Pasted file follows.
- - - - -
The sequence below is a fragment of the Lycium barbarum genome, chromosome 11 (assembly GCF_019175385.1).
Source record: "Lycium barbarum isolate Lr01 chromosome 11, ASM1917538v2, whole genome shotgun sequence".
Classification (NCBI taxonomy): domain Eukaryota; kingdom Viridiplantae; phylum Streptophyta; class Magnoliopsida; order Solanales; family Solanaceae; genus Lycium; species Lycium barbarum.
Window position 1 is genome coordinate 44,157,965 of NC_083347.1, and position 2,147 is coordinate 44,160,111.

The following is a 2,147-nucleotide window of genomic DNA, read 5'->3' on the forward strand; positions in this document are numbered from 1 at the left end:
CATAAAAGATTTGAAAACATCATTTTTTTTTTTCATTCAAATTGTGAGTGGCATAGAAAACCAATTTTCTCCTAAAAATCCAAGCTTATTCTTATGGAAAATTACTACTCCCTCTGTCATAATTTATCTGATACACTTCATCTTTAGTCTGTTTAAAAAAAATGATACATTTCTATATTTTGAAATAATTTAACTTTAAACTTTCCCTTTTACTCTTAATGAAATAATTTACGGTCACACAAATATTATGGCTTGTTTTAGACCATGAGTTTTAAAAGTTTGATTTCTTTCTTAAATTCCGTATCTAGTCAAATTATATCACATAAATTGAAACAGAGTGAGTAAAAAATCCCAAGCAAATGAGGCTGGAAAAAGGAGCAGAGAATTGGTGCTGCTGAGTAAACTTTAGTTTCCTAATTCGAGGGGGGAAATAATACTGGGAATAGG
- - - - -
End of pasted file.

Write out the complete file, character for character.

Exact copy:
The sequence below is a fragment of the Lycium barbarum genome, chromosome 11 (assembly GCF_019175385.1).
Source record: "Lycium barbarum isolate Lr01 chromosome 11, ASM1917538v2, whole genome shotgun sequence".
Classification (NCBI taxonomy): domain Eukaryota; kingdom Viridiplantae; phylum Streptophyta; class Magnoliopsida; order Solanales; family Solanaceae; genus Lycium; species Lycium barbarum.
Window position 1 is genome coordinate 44,157,965 of NC_083347.1, and position 2,147 is coordinate 44,160,111.

The following is a 2,147-nucleotide window of genomic DNA, read 5'->3' on the forward strand; positions in this document are numbered from 1 at the left end:
CATAAAAGATTTGAAAACATCATTTTTTTTTTTCATTCAAATTGTGAGTGGCATAGAAAACCAATTTTCTCCTAAAAATCCAAGCTTATTCTTATGGAAAATTACTACTCCCTCTGTCATAATTTATCTGATACACTTCATCTTTAGTCTGTTTAAAAAAAATGATACATTTCTATATTTTGAAATAATTTAACTTTAAACTTTCCCTTTTACTCTTAATGAAATAATTTACGGTCACACAAATATTATGGCTTGTTTTAGACCATGAGTTTTAAAAGTTTGATTTCTTTCTTAAATTCCGTATCTAGTCAAATTATATCACATAAATTGAAACAGAGTGAGTAAAAAATCCCAAGCAAATGAGGCTGGAAAAAGGAGCAGAGAATTGGTGCTGCTGAGTAAACTTTAGTTTCCTAATTCGAGGGGGGAAATAATACTGGGAATAGG